Russian President Vladimir Putin is heading for a landslide victory in Sunday’s presidential polls with 76.65% of the vote after 99% of ballots were counted, Tass said citing Russian Central Election Commission (CEC).
Putin was followed by CPRF candidate Pavel Grudinin who won 12.30% of votes. LDPR candidate Vladimir Zhirinovsky emerged as third with 5.98% of votes. None of the other five candidates is likely to get more than 2% of the vote.
Earlier, addressing a gathering at Red Square shortly after exit poll results were announced, Putin said the election victory is a sign of people’s confidence and hope in him. But there are challenges ahead and everyone will have to work hard for the future of Russia’s children, he said.
Putin ended his brief but powerful speech by chanting “Russia” along the crowd.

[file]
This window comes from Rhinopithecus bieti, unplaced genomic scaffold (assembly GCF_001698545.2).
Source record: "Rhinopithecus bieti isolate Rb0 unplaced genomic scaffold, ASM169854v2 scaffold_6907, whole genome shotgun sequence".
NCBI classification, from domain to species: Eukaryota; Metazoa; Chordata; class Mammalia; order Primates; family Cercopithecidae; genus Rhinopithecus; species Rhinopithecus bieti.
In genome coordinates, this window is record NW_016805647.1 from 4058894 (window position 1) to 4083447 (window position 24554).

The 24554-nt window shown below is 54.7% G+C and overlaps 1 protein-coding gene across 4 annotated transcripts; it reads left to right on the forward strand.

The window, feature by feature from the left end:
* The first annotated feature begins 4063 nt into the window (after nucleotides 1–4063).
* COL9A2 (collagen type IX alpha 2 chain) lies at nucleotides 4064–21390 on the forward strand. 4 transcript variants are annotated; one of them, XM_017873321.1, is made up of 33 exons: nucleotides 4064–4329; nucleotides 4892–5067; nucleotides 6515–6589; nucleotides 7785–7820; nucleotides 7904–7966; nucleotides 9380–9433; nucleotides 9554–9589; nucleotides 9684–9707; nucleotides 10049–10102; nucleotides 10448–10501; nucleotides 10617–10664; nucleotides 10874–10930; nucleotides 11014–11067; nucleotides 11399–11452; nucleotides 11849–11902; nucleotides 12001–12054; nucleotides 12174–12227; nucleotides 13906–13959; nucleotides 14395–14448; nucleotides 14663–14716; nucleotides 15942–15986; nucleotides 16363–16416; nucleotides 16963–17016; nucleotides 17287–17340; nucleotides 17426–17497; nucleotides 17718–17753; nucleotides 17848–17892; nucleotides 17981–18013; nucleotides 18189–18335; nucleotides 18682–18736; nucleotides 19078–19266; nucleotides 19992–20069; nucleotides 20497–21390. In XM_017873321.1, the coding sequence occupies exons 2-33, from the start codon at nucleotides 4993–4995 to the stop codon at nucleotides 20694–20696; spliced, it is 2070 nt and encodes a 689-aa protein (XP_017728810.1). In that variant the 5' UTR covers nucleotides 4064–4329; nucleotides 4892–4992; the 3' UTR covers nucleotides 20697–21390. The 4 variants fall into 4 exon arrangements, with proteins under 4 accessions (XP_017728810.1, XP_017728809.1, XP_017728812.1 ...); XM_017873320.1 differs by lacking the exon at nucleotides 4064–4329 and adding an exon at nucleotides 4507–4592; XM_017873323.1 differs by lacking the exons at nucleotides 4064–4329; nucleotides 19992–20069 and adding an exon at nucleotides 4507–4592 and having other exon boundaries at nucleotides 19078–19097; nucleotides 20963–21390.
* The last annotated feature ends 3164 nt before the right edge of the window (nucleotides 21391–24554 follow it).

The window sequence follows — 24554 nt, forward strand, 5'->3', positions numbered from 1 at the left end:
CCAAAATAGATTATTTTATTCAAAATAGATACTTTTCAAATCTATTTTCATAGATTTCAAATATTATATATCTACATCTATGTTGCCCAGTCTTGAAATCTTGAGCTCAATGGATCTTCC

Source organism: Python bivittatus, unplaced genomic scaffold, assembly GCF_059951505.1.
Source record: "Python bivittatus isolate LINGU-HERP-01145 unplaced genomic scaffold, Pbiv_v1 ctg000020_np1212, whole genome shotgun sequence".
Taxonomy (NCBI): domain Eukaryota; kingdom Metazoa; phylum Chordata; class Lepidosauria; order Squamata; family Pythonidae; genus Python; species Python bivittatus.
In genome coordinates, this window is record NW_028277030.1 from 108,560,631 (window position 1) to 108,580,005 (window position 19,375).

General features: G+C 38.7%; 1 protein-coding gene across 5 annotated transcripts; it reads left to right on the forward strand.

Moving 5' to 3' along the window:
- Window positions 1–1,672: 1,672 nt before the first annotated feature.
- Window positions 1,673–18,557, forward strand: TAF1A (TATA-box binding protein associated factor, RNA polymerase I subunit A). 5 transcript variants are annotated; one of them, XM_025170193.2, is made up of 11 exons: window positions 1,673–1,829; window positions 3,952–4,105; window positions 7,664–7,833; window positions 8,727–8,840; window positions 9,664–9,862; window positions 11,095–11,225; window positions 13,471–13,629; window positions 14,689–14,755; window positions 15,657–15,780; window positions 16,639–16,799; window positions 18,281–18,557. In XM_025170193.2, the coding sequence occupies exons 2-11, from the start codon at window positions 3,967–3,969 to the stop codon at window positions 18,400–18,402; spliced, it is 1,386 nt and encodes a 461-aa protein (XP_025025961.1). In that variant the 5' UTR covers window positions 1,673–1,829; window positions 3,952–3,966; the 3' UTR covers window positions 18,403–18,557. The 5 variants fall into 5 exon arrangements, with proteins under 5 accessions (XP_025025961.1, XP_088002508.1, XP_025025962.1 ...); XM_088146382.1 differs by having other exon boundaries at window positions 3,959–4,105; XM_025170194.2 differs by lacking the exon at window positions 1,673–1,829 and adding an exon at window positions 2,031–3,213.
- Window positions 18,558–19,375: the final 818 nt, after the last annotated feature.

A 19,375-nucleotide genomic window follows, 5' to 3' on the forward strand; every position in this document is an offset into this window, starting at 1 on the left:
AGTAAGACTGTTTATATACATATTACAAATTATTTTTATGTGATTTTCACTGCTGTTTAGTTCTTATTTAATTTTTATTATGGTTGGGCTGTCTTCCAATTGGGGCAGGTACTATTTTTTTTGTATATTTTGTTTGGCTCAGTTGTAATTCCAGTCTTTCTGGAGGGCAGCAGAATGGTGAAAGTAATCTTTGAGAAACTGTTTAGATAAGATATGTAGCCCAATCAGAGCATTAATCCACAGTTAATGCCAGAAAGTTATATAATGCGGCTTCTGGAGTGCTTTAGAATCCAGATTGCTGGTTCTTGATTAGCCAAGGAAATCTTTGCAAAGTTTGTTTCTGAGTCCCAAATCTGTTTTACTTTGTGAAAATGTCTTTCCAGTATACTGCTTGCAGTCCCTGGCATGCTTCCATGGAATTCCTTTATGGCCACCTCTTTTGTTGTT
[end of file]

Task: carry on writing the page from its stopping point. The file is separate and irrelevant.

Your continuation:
Putin was first elected to the Kremlin in 2000 and again four years later. He did not run in 2008 as constitutional norms allow only two consecutive terms for the same president. The same year, presidential terms were extended from four years to six years.
Putin won 63.6% of the vote in 2012. He will now stay in power until 2024.
Ella Pamfilova, head of CEC, said apart from some local complaints, no major violations of the election code were reported.
Western media disputed this view. The Associated Press said the vote was “tainted by widespread reports of ballot-box stuffing and forced voting” and the complaints are unlikely to undermine Putin.
While Deputy Chairman of the CEC Nikolai Bulayev put the voter turnout at 63.7%, The Washington Post said Russian authorities boosted the figure as a “lack of suspense or popular opposition candidates threatened to keep people home.”